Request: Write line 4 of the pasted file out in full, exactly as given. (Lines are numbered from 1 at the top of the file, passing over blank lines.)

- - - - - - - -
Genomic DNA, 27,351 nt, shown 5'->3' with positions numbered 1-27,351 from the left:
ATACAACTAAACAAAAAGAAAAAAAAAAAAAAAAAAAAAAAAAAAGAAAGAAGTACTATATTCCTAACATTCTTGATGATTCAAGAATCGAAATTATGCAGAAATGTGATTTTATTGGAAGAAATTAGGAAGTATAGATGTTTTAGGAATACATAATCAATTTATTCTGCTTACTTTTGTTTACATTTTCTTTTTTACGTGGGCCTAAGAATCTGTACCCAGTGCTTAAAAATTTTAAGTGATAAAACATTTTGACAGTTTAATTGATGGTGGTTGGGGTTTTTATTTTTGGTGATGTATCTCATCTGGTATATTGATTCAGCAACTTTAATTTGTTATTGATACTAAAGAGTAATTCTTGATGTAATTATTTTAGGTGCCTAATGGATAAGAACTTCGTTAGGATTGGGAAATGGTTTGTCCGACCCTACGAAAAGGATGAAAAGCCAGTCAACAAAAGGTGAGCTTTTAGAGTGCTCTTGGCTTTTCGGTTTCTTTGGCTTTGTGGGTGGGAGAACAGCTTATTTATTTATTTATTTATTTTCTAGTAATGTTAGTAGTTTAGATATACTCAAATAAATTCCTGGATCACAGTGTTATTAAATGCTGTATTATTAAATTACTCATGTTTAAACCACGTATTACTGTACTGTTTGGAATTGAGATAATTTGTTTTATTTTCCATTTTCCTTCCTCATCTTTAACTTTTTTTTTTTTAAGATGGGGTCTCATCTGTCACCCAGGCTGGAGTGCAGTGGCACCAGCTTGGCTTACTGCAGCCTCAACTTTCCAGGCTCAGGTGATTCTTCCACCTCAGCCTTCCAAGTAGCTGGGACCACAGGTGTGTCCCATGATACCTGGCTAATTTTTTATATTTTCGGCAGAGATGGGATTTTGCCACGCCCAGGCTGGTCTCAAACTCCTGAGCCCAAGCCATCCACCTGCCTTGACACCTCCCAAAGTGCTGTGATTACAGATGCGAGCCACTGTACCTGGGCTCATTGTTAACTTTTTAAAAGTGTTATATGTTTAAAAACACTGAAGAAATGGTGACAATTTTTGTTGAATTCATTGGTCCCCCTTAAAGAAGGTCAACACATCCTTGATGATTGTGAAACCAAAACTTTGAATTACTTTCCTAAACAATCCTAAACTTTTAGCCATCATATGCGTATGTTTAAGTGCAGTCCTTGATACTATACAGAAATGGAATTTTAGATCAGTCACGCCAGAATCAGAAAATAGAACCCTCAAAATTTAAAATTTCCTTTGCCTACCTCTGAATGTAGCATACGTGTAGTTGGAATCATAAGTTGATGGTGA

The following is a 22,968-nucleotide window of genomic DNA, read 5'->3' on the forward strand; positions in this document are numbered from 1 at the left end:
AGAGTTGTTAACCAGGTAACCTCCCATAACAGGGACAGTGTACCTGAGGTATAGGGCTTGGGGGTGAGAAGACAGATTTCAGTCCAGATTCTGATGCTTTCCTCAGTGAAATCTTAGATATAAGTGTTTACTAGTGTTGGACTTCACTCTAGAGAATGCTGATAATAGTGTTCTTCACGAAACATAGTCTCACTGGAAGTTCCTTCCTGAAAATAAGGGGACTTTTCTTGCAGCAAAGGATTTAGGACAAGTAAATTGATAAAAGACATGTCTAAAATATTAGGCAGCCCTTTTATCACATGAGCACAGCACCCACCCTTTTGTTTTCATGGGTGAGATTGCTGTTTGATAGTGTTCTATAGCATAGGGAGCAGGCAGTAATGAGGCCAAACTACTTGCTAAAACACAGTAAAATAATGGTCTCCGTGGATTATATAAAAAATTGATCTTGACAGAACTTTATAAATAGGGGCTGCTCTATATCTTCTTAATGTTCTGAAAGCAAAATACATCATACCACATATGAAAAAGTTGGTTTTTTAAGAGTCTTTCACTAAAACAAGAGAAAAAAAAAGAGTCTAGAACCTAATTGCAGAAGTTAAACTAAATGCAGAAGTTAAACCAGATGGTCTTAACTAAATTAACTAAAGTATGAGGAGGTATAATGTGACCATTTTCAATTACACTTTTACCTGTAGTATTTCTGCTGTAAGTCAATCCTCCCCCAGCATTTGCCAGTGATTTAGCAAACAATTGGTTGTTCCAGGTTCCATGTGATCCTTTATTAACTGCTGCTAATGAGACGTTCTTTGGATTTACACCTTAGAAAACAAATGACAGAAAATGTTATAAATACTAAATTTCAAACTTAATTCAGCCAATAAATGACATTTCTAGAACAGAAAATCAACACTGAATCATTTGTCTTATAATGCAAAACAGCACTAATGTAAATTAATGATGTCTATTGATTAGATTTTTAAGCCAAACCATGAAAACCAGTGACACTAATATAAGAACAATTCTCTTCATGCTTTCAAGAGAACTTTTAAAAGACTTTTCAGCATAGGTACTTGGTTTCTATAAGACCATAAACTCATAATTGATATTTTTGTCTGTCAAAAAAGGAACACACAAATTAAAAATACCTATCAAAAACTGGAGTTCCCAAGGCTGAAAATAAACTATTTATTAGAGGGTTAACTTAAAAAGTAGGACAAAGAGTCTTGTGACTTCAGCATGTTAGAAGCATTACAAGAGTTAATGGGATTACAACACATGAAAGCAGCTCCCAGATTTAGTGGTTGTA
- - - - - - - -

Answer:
AGAGTTGTTAACCAGGTAACCTCCCATAACAGGGACAGTGTACCTGAGGTATAGGGCTTGGGGGTGAGAAGACAGATTTCAGTCCAGATTCTGATGCTTTCCTCAGTGAAATCTTAGATATAAGTGTTTACTAGTGTTGGACTTCACTCTAGAGAATGCTGATAATAGTGTTCTTCACGAAACATAGTCTCACTGGAAGTTCCTTCCTGAAAATAAGGGGACTTTTCTTGCAGCAAAGGATTTAGGACAAGTAAATTGATAAAAGACATGTCTAAAATATTAGGCAGCCCTTTTATCACATGAGCACAGCACCCACCCTTTTGTTTTCATGGGTGAGATTGCTGTTTGATAGTGTTCTATAGCATAGGGAGCAGGCAGTAATGAGGCCAAACTACTTGCTAAAACACAGTAAAATAATGGTCTCCGTGGATTATATAAAAAATTGATCTTGACAGAACTTTATAAATAGGGGCTGCTCTATATCTTCTTAATGTTCTGAAAGCAAAATACATCATACCACATATGAAAAAGTTGGTTTTTTAAGAGTCTTTCACTAAAACAAGAGAAAAAAAAAGAGTCTAGAACCTAATTGCAGAAGTTAAACTAAATGCAGAAGTTAAACCAGATGGTCTTAACTAAATTAACTAAAGTATGAGGAGGTATAATGTGACCATTTTCAATTACACTTTTACCTGTAGTATTTCTGCTGTAAGTCAATCCTCCCCCAGCATTTGCCAGTGATTTAGCAAACAATTGGTTGTTCCAGGTTCCATGTGATCCTTTATTAACTGCTGCTAATGAGACGTTCTTTGGATTTACACCTTAGAAAACAAATGACAGAAAATGTTATAAATACTAAATTTCAAACTTAATTCAGCCAATAAATGACATTTCTAGAACAGAAAATCAACACTGAATCATTTGTCTTATAATGCAAAACAGCACTAATGTAAATTAATGATGTCTATTGATTAGATTTTTAAGCCAAACCATGAAAACCAGTGACACTAATATAAGAACAATTCTCTTCATGCTTTCAAGAGAACTTTTAAAAGACTTTTCAGCATAGGTACTTGGTTTCTATAAGACCATAAACTCATAATTGATATTTTTGTCTGTCAAAAAAGGAACACACAAATTAAAAATACCTATCAAAAACTGGAGTTCCCAAGGCTGAAAATAAACTATTTATTAGAGGGTTAACTTAAAAAGTAGGACAAAGAGTCTTGTGACTTCAGCATGTTAGAAGCATTACAAGAGTTAATGGGATTACAACACATGAAAGCAGCTCCCAGATTTAGTGGTTGTA